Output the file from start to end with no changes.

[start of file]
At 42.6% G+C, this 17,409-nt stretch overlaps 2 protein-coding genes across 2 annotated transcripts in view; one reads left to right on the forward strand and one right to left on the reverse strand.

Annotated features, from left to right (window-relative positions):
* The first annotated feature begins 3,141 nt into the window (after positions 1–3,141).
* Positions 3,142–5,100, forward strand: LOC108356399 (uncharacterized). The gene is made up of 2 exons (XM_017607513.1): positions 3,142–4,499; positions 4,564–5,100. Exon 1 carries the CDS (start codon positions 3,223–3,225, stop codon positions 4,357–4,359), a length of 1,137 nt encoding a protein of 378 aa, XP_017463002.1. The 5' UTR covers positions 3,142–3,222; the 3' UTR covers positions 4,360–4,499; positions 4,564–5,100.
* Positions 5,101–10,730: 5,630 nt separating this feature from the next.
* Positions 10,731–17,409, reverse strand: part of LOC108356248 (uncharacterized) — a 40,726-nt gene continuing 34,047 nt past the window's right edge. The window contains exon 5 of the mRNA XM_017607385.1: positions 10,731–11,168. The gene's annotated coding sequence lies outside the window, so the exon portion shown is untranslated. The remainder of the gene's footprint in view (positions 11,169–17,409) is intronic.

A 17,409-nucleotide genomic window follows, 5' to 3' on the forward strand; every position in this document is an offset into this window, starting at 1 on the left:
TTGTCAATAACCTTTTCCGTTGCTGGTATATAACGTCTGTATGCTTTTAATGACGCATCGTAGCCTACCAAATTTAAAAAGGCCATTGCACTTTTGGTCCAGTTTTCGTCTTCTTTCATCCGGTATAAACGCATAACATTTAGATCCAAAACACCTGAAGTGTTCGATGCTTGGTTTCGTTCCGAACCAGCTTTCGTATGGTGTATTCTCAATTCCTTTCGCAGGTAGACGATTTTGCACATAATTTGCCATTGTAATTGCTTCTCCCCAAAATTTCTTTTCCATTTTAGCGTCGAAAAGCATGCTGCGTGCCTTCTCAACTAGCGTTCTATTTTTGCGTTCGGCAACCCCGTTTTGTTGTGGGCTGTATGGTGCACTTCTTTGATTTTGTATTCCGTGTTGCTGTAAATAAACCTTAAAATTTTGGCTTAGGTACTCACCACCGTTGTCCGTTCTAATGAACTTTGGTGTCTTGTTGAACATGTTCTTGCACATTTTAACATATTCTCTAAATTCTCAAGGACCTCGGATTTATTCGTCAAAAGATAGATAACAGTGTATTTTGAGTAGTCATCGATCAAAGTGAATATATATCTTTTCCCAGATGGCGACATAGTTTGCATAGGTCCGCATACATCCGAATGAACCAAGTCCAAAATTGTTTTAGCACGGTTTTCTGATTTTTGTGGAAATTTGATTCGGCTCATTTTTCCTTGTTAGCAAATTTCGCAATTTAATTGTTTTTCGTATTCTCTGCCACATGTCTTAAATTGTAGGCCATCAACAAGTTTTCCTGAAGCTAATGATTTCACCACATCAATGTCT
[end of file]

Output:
At 42.6% G+C, this 17,409-nt stretch overlaps 2 protein-coding genes across 2 annotated transcripts in view; one reads left to right on the forward strand and one right to left on the reverse strand.

Annotated features, from left to right (window-relative positions):
* The first annotated feature begins 3,141 nt into the window (after positions 1–3,141).
* Positions 3,142–5,100, forward strand: LOC108356399 (uncharacterized). The gene is made up of 2 exons (XM_017607513.1): positions 3,142–4,499; positions 4,564–5,100. Exon 1 carries the CDS (start codon positions 3,223–3,225, stop codon positions 4,357–4,359), a length of 1,137 nt encoding a protein of 378 aa, XP_017463002.1. The 5' UTR covers positions 3,142–3,222; the 3' UTR covers positions 4,360–4,499; positions 4,564–5,100.
* Positions 5,101–10,730: 5,630 nt separating this feature from the next.
* Positions 10,731–17,409, reverse strand: part of LOC108356248 (uncharacterized) — a 40,726-nt gene continuing 34,047 nt past the window's right edge. The window contains exon 5 of the mRNA XM_017607385.1: positions 10,731–11,168. The gene's annotated coding sequence lies outside the window, so the exon portion shown is untranslated. The remainder of the gene's footprint in view (positions 11,169–17,409) is intronic.

A 17,409-nucleotide genomic window follows, 5' to 3' on the forward strand; every position in this document is an offset into this window, starting at 1 on the left:
TTGTCAATAACCTTTTCCGTTGCTGGTATATAACGTCTGTATGCTTTTAATGACGCATCGTAGCCTACCAAATTTAAAAAGGCCATTGCACTTTTGGTCCAGTTTTCGTCTTCTTTCATCCGGTATAAACGCATAACATTTAGATCCAAAACACCTGAAGTGTTCGATGCTTGGTTTCGTTCCGAACCAGCTTTCGTATGGTGTATTCTCAATTCCTTTCGCAGGTAGACGATTTTGCACATAATTTGCCATTGTAATTGCTTCTCCCCAAAATTTCTTTTCCATTTTAGCGTCGAAAAGCATGCTGCGTGCCTTCTCAACTAGCGTTCTATTTTTGCGTTCGGCAACCCCGTTTTGTTGTGGGCTGTATGGTGCACTTCTTTGATTTTGTATTCCGTGTTGCTGTAAATAAACCTTAAAATTTTGGCTTAGGTACTCACCACCGTTGTCCGTTCTAATGAACTTTGGTGTCTTGTTGAACATGTTCTTGCACATTTTAACATATTCTCTAAATTCTCAAGGACCTCGGATTTATTCGTCAAAAGATAGATAACAGTGTATTTTGAGTAGTCATCGATCAAAGTGAATATATATCTTTTCCCAGATGGCGACATAGTTTGCATAGGTCCGCATACATCCGAATGAACCAAGTCCAAAATTGTTTTAGCACGGTTTTCTGATTTTTGTGGAAATTTGATTCGGCTCATTTTTCCTTGTTAGCAAATTTCGCAATTTAATTGTTTTTCGTATTCTCTGCCACATGTCTTAAATTGTAGGCCATCAACAAGTTTTCCTGAAGCTAATGATTTCACCACATCAATGTCT